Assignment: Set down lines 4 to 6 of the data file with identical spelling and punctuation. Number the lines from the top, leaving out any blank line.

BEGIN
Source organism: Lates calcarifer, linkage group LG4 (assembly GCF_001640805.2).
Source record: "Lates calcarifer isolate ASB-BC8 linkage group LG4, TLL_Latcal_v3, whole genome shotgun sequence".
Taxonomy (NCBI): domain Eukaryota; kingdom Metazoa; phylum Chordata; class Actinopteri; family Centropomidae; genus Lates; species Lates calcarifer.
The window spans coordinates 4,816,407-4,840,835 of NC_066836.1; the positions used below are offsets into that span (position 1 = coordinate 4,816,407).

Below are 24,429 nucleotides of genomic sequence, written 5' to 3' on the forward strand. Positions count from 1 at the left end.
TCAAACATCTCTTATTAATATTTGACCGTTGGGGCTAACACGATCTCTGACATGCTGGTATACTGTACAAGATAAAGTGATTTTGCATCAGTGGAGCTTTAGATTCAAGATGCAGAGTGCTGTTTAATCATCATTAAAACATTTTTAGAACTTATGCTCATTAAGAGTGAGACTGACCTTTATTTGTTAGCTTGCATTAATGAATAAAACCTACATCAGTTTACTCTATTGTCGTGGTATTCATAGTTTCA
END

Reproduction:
The window spans coordinates 4,816,407-4,840,835 of NC_066836.1; the positions used below are offsets into that span (position 1 = coordinate 4,816,407).

Below are 24,429 nucleotides of genomic sequence, written 5' to 3' on the forward strand. Positions count from 1 at the left end.
TCAAACATCTCTTATTAATATTTGACCGTTGGGGCTAACACGATCTCTGACATGCTGGTATACTGTACAAGATAAAGTGATTTTGCATCAGTGGAGCTTTAGATTCAAGATGCAGAGTGCTGTTTAATCATCATTAAAACATTTTTAGAACTTATGCTCATTAAGAGTGAGACTGACCTTTATTTGTTAGCTTGCATTAATGAATAAAACCTACATCAGTTTACTCTATTGTCGTGGTATTCATAGTTTCA